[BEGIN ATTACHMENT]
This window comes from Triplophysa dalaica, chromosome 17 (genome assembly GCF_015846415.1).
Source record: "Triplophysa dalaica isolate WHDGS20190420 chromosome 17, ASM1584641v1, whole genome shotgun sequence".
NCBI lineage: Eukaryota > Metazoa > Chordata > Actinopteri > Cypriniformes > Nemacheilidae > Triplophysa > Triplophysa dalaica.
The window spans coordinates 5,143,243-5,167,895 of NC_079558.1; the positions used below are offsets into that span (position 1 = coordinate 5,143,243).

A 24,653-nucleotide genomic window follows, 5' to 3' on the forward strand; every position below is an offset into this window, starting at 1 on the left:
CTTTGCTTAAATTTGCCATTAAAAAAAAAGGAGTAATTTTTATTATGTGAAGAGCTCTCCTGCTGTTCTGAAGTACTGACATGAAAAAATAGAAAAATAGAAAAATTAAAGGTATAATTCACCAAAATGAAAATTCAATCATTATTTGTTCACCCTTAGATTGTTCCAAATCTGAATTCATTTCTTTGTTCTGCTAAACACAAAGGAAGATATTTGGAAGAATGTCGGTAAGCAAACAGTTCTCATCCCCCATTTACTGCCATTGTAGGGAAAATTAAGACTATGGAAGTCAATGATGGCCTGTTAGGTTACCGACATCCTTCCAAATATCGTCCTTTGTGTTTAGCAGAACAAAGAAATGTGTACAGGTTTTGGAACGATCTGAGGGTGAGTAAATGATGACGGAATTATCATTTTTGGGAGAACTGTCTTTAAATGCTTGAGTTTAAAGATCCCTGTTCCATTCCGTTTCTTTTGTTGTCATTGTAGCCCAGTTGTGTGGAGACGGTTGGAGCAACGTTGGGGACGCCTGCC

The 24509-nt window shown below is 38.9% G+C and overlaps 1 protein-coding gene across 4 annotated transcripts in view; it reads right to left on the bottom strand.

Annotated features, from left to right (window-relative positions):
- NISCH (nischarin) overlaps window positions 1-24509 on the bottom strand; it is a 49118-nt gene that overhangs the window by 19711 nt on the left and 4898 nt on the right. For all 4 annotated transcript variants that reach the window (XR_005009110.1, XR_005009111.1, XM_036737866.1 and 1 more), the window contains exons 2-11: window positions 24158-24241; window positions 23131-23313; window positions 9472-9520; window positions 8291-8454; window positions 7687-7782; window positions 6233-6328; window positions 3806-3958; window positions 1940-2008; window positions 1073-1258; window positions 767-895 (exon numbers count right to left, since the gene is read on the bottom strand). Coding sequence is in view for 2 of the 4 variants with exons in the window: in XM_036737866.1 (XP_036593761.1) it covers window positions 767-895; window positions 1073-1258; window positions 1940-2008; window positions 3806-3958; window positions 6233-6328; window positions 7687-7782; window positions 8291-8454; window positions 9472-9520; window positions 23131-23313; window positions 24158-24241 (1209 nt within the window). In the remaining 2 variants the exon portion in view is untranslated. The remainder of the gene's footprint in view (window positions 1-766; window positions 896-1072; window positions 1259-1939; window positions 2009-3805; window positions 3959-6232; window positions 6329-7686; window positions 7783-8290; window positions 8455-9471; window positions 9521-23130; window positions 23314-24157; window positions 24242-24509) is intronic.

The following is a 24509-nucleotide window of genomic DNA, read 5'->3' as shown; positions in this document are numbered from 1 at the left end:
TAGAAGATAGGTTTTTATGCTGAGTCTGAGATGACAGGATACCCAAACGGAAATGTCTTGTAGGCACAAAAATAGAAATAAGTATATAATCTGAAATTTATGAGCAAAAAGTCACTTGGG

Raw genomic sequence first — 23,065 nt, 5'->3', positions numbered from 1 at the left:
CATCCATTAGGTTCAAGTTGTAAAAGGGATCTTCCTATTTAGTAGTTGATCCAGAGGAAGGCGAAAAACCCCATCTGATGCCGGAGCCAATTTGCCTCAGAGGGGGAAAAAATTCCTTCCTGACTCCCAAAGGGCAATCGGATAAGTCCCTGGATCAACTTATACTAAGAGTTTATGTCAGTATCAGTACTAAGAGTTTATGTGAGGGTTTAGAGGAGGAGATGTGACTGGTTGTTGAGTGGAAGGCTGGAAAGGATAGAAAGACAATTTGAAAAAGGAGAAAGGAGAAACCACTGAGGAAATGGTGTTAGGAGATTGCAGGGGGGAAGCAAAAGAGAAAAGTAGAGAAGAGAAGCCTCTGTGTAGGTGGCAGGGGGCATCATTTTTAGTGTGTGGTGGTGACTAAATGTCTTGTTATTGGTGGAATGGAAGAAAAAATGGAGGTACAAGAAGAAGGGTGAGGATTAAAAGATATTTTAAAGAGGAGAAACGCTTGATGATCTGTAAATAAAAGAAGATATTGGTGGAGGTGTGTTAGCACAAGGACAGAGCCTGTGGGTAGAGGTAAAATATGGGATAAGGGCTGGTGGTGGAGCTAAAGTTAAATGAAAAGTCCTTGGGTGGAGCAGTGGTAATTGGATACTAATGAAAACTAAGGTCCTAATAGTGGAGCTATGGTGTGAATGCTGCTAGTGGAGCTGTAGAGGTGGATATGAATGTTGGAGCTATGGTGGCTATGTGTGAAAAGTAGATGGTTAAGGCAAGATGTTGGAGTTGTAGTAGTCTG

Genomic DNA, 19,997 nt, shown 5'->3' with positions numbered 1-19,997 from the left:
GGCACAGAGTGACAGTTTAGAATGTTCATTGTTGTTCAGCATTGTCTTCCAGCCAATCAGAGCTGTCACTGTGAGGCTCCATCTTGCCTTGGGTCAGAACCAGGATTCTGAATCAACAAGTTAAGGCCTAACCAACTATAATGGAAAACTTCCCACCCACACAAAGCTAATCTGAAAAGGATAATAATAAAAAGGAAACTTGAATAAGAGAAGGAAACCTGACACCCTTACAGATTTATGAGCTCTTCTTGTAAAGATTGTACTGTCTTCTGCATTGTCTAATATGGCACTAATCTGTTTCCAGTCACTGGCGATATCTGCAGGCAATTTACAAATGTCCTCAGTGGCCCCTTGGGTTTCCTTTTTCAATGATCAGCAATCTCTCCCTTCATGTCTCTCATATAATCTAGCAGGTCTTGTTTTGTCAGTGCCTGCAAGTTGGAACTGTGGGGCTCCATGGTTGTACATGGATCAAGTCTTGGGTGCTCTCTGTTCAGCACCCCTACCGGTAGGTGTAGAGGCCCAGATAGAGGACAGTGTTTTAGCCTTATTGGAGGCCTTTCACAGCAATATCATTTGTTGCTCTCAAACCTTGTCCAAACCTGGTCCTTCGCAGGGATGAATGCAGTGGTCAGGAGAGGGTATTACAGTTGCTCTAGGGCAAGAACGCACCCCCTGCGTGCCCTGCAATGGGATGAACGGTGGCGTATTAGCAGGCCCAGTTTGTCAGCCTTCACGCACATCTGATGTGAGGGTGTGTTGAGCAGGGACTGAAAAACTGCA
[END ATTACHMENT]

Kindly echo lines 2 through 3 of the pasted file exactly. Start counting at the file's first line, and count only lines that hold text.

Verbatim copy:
Source record: "Triplophysa dalaica isolate WHDGS20190420 chromosome 17, ASM1584641v1, whole genome shotgun sequence".
NCBI lineage: Eukaryota > Metazoa > Chordata > Actinopteri > Cypriniformes > Nemacheilidae > Triplophysa > Triplophysa dalaica.